10 Tips for the Single Grocery Shopper
Super solo shopping and dining can be a cinch.
Just one mouth to feed in your house? I remember those days fondly
sometimes. Like when I have a hungry husband and two testy teens barking,
"What's for dinner?," the minute I walk in the door. Or when my
groceries total $200, and it's only been a few days since my last shopping
I hope you're celebrating your singleness by feeding yourself well (and by
"well," I mean with health in mind most of the time). Many singles say
it's a challenge to shop and cook for one. Recipes are usually designed with a
family in mind. You buy bread in loaves, cereal in large boxes, and eggs by the
On the other hand, frozen entrees, yogurt, and some frozen desserts are
available in single servings. Fruit and vegetables can also be bought by the
piece instead of the pound.
The grocery store truly can be a treasure trove of food opportunities for
the single person. Here are 10 tips for super solo cooking and dining:
1. Freeze extra bread. Whenever you buy whole-grain bread,
sandwich rolls, or hot dog or hamburger buns, take out what you need for the
next few days, and freeze the rest. When you need more, just take it out of the
freezer an hour ahead of time. Breads thaw quickly.
2. Smoothies are, by design, single servings. Keep frozen
fruit and yogurt or light vanilla ice cream on hand for a last-minute smoothie.
They're great for breakfast, lunch, dinner, or a snack.
Embellish the Soup
3. Canned soup is an easy meal for one. Some canned soups
are better than others in flavor and nutrition. Find the ones you like and keep
some in the pantry. You can embellish them by adding frozen or fresh veggies,
or topping with green onions, fat-free sour cream, freshly shredded Parmesan,
and etc. Make soup a meal by grilling a slice of whole-grain cheese bread, or
serving a roll or whole-grain crackers on the side.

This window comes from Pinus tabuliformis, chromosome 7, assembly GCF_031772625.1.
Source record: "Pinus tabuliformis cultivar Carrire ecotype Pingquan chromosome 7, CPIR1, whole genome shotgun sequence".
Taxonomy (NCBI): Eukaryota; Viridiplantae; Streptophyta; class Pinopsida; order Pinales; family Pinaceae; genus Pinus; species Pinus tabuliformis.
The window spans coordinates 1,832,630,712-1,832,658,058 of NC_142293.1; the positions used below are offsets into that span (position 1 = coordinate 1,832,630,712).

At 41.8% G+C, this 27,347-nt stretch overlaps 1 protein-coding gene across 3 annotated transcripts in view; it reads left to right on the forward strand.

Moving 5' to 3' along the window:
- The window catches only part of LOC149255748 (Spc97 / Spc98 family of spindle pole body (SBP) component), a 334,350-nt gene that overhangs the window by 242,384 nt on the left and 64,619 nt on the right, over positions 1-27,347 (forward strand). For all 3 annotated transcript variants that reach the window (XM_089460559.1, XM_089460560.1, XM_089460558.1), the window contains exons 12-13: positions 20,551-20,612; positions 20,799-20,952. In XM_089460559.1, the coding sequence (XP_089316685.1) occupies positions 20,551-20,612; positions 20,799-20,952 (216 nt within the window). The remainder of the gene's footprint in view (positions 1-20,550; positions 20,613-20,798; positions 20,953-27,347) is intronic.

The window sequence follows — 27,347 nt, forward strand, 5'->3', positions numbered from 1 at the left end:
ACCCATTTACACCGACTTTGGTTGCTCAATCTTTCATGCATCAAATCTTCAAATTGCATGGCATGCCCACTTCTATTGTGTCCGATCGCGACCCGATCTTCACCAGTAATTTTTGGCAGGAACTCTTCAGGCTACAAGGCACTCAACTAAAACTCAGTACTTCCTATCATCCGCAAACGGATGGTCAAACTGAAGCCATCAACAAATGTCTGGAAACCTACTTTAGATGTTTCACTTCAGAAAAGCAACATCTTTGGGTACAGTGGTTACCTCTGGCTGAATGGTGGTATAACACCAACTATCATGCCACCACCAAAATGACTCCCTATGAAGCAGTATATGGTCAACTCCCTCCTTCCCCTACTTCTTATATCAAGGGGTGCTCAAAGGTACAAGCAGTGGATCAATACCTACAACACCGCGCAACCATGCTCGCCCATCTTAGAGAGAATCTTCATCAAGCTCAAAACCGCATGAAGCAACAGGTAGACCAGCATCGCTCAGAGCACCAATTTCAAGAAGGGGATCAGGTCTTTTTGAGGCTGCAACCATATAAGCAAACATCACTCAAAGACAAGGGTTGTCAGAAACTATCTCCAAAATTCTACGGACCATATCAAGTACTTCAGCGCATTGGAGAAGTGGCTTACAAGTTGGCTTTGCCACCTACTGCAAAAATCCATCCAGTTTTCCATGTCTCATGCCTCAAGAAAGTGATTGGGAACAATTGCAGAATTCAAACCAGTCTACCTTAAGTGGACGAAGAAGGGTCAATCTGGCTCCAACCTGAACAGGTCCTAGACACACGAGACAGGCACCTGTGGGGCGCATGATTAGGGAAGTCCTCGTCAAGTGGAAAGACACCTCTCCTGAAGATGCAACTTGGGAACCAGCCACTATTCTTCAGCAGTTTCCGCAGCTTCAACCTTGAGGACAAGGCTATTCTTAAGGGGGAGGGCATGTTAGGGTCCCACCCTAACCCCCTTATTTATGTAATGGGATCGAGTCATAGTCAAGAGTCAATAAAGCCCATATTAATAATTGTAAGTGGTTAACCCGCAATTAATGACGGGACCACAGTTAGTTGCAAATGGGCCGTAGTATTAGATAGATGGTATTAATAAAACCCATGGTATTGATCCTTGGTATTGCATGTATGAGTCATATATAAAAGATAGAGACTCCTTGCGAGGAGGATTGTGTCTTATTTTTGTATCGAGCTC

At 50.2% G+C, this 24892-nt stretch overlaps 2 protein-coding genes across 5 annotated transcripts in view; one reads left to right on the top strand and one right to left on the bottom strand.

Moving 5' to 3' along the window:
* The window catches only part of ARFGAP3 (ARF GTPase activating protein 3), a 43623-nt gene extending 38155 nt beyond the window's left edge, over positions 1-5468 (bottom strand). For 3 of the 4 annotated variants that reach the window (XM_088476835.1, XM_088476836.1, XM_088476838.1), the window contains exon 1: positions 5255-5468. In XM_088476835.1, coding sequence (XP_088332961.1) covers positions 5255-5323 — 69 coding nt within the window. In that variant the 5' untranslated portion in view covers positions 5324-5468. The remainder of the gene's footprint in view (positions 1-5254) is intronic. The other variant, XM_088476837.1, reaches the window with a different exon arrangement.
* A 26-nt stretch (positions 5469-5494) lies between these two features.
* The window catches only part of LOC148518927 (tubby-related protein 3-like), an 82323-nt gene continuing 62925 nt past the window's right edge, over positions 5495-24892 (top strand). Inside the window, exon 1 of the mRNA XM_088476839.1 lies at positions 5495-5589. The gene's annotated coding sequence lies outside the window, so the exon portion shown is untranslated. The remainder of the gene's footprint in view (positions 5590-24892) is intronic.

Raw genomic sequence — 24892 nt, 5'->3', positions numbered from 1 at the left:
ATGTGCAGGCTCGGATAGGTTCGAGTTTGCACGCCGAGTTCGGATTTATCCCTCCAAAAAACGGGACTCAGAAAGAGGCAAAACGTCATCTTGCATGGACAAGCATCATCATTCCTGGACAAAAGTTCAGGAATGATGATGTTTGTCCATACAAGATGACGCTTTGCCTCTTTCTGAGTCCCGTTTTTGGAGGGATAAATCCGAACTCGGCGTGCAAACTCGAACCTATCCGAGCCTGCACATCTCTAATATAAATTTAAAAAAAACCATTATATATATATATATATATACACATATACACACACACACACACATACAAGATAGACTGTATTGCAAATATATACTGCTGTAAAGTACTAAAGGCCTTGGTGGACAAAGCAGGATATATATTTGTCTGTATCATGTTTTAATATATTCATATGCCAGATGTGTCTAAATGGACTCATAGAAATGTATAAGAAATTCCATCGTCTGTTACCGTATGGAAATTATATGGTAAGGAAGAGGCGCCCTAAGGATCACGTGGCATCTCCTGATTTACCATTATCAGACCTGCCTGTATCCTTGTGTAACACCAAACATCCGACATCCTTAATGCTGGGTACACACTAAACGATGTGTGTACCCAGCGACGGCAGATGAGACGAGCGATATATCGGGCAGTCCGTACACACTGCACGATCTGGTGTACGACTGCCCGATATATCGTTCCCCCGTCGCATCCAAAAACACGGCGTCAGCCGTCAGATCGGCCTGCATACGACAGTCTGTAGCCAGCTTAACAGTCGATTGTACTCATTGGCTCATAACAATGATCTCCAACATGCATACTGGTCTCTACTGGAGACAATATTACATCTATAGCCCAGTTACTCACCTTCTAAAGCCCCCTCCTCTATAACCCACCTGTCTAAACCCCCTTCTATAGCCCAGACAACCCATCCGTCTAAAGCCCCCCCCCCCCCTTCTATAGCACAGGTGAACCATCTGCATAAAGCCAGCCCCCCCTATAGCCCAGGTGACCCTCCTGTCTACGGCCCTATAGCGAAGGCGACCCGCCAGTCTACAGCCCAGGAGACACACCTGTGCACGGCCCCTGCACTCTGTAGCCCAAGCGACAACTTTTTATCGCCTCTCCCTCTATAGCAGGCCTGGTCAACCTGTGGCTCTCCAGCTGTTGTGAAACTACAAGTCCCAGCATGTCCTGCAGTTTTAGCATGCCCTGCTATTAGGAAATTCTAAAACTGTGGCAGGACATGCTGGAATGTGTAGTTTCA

4. Pasta is a perfect entrÃ©e for singles. If you use fresh
packaged pasta or tortellini/ravioli, boil what you need and freeze the rest.
If you use dry pasta (try the new whole-wheat blends!), boil as much as you
need and store the rest in your pantry. Another option is to make two servings
of pasta and have the leftovers for lunch the next day. Cold pasta salad makes
a lovely lunch, or you can microwave leftover pasta for a hot lunch. For easy
sauces, try bottled marinara, store-bought pesto, or just a drizzle of flavored
olive oil and some shredded Parmesan.
5. Throw together a lunch or dinner salad. Those
triple-washed bags o' salad make salads a cinch! Buy a bag of the spinach or
romaine salad greens for the most nutrition, then add any or all of the
- Dried fruit.
- Roasted nuts.
- Fruit. Try fresh berries or pears, or a can of mandarin oranges.
- Ready-to-go veggies like cherry or grape tomatoes; sugar snap peas; sliced,
shredded or baby carrots. Or slice up some cucumber, zucchini, or bell
- Canned beans (kidney, black, or garbanzo). Just rinse and sprinkle them on
top. You can even buy 8-ounce cans, the perfect size for a single serving.
- Cheese. Buy it pre-sliced, -shredded or -cubed, or cut it yourself.
- Water-packed tuna. Just open a can, drain the excess water, flake, and toss
- Cooked shrimp. Get them in the frozen section, or buy fresh from a grocer
- Sliced turkey, roast beef, or roasted chicken from a nearby deli or
- Light salad dressing. Keep bottled favorites in your refrigerator, or just
drizzle a little olive oil and balsamic vinegar over the top